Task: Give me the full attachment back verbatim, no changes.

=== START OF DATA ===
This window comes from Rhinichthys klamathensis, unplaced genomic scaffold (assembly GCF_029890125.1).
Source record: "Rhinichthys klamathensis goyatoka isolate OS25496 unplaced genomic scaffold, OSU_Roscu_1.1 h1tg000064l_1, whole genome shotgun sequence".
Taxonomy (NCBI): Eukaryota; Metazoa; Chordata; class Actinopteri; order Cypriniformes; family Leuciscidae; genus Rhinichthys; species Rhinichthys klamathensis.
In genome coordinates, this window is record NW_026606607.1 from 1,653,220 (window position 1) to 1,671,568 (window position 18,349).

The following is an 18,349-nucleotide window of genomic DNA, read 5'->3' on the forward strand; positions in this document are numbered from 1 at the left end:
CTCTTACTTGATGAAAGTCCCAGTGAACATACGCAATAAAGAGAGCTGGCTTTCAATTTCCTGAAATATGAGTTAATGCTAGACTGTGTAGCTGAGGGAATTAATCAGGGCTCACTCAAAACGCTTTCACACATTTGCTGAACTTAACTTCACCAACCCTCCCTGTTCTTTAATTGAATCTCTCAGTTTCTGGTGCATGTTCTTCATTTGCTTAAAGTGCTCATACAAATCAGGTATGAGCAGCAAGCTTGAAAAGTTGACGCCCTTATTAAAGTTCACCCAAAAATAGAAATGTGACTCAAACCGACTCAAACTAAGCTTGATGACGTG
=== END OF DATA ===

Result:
This window comes from Rhinichthys klamathensis, unplaced genomic scaffold (assembly GCF_029890125.1).
Source record: "Rhinichthys klamathensis goyatoka isolate OS25496 unplaced genomic scaffold, OSU_Roscu_1.1 h1tg000064l_1, whole genome shotgun sequence".
Taxonomy (NCBI): Eukaryota; Metazoa; Chordata; class Actinopteri; order Cypriniformes; family Leuciscidae; genus Rhinichthys; species Rhinichthys klamathensis.
In genome coordinates, this window is record NW_026606607.1 from 1,653,220 (window position 1) to 1,671,568 (window position 18,349).

The following is an 18,349-nucleotide window of genomic DNA, read 5'->3' on the forward strand; positions in this document are numbered from 1 at the left end:
CTCTTACTTGATGAAAGTCCCAGTGAACATACGCAATAAAGAGAGCTGGCTTTCAATTTCCTGAAATATGAGTTAATGCTAGACTGTGTAGCTGAGGGAATTAATCAGGGCTCACTCAAAACGCTTTCACACATTTGCTGAACTTAACTTCACCAACCCTCCCTGTTCTTTAATTGAATCTCTCAGTTTCTGGTGCATGTTCTTCATTTGCTTAAAGTGCTCATACAAATCAGGTATGAGCAGCAAGCTTGAAAAGTTGACGCCCTTATTAAAGTTCACCCAAAAATAGAAATGTGACTCAAACCGACTCAAACTAAGCTTGATGACGTG